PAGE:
Wednesday, February 4, 2009

Big Winners!

The Michael L. Printz Award for Excellence in Young Adult Literature is an award for a book that exemplifies literary excellence in young adult literature. It is named for a Topeka, Kansas school librarian who was a long-time active member of the Young Adult Library Services Association (YALSA). The award is sponsored by Booklist, a publication of the American Library Association (ALA). This year’s winner is Jellicoe Road by Melina Marchetta published by HarperTeen, an imprint of HarperCollins Publishers.

About the book:
Haunted by the past, Taylor Markham reluctantly leads the students of the Jellicoe School in their secret territory wars against the Townies and the Cadets. Marchetta’s lyrical writing evokes the Australian landscape in a suspenseful tale of raw emotion, romance, humor and tragedy. Melina Marchetta lives in Sydney, Australia, and is the award-winning author of two previous novels. A former high school teacher, she is recognized for the authenticity of her teen characters’ voices. “This roller coaster ride of a novel grabs you from the first sentence and doesn’t let go. You may not be sure where the ride will take you, but every detail—from the complexities of the dual narrative to the pangs of first love—is pitch perfect,” said Printz Award Committee Chair Mary Arnold.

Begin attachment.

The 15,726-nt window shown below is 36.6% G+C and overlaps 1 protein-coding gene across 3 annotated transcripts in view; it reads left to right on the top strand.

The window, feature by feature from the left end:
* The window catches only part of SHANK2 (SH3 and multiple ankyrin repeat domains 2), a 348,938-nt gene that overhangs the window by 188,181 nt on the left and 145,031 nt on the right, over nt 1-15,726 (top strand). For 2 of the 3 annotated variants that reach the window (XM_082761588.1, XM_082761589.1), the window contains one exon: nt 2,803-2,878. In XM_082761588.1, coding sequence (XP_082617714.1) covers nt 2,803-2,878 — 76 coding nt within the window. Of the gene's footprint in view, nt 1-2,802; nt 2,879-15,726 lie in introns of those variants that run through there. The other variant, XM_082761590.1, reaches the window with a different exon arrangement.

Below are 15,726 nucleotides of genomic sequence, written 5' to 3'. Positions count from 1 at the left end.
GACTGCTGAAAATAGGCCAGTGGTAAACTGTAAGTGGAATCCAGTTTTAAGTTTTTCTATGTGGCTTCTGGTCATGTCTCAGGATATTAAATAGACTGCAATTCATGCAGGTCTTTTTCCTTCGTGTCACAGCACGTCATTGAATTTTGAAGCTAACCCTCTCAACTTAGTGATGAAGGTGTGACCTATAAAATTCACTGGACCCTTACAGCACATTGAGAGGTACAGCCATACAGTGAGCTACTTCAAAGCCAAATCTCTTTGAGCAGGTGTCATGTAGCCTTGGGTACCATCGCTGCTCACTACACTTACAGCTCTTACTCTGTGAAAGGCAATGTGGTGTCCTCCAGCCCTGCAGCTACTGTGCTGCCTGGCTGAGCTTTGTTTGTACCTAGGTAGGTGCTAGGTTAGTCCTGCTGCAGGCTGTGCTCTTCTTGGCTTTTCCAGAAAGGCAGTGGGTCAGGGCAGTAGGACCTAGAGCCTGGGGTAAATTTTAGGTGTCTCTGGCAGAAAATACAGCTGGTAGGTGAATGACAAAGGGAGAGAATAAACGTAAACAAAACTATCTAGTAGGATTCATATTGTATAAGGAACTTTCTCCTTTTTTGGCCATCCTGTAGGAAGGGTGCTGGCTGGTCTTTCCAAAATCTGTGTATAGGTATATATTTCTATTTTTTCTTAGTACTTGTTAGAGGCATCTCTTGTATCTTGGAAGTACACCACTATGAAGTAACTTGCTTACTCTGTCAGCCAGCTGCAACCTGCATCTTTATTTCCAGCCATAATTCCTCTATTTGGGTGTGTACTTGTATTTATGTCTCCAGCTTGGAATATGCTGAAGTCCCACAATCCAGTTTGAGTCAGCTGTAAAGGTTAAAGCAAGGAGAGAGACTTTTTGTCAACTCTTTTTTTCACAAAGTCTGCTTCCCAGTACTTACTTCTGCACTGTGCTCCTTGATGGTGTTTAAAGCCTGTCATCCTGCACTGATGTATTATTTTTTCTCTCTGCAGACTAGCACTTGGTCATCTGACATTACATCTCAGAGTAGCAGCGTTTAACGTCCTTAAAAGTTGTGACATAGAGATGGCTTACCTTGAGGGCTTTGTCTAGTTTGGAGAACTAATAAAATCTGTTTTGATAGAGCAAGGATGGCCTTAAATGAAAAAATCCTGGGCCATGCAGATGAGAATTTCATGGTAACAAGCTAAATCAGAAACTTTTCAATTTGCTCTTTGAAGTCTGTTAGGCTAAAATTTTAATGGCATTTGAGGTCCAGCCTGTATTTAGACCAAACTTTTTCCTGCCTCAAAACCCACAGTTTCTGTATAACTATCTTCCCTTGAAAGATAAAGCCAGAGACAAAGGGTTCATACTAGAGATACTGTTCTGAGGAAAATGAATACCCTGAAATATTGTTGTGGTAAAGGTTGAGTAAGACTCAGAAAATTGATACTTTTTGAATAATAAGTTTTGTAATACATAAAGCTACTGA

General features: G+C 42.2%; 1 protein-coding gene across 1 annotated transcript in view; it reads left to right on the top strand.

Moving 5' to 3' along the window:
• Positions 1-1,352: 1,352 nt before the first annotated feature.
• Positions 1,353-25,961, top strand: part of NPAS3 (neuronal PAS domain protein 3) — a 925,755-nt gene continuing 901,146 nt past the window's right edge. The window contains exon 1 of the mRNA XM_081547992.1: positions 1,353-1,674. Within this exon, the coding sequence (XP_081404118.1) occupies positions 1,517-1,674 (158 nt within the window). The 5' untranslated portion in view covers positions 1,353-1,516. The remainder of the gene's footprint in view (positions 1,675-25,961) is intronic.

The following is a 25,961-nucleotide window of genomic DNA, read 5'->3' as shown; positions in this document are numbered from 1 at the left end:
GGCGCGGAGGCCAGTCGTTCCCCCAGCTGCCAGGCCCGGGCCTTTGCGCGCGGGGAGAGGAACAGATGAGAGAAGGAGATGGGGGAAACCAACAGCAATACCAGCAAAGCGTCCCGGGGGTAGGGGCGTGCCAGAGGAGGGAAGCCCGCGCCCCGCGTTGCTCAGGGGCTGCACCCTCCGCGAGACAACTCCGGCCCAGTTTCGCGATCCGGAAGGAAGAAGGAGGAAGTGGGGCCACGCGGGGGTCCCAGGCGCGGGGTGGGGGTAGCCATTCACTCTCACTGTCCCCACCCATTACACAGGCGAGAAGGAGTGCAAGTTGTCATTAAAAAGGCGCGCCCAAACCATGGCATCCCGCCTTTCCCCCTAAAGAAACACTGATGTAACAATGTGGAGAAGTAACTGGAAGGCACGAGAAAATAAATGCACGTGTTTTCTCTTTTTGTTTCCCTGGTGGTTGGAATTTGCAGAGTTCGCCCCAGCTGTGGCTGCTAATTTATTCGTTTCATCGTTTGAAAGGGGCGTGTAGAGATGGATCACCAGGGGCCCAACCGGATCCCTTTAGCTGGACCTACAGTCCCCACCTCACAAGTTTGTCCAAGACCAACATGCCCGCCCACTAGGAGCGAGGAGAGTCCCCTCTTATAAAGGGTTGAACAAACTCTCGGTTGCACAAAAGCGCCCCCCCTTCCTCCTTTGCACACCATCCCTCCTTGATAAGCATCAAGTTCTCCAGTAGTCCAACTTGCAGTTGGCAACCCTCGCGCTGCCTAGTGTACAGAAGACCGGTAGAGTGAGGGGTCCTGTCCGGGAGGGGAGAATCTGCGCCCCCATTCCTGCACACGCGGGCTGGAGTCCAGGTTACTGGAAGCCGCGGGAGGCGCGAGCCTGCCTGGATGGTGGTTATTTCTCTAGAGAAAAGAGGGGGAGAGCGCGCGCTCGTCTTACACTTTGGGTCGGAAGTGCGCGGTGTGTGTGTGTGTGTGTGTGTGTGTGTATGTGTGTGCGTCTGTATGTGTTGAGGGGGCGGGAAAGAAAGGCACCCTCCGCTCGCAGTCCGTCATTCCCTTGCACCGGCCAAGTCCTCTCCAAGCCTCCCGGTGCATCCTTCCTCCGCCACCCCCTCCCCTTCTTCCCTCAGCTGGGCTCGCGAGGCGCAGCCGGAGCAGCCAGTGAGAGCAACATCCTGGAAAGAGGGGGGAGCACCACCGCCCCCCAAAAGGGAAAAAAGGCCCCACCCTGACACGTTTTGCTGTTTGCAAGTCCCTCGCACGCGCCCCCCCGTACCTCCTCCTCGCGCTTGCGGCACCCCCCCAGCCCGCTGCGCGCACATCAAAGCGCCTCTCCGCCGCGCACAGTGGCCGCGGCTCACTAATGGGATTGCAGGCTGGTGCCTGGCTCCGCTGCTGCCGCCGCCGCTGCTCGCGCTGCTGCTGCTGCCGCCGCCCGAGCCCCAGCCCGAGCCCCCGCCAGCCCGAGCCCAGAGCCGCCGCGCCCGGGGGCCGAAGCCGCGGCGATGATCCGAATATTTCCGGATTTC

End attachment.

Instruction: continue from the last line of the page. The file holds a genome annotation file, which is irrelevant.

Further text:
The Newbery Medal was named for eighteenth-century British bookseller John Newbery. It is awarded annually by the Association for Library Service to Children, a division of the American Library Association, to the author of the most distinguished contribution to American literature for children.

The 2009 Newbery Medal winner is The Graveyard Book by Neil Gaiman, illustrated by Dave McKean, and published by HarperCollins Children's Books.

A delicious mix of murder, fantasy, humor and human longing, the tale of Nobody Owens is told in magical, haunting prose. A child marked for death by an ancient league of assassins escapes into an abandoned graveyard, where he is reared and protected by its spirit denizens.

"A child named Nobody, an assassin, a graveyard and the dead are the perfect combination in this deliciously creepy tale, which is sometimes humorous, sometimes haunting and sometimes surprising," said Newbery Committee Chair Rose V. TreviƱo.

1 comment:

chrissy said...

I can't wait to read this one. I have it on hold at my library! :)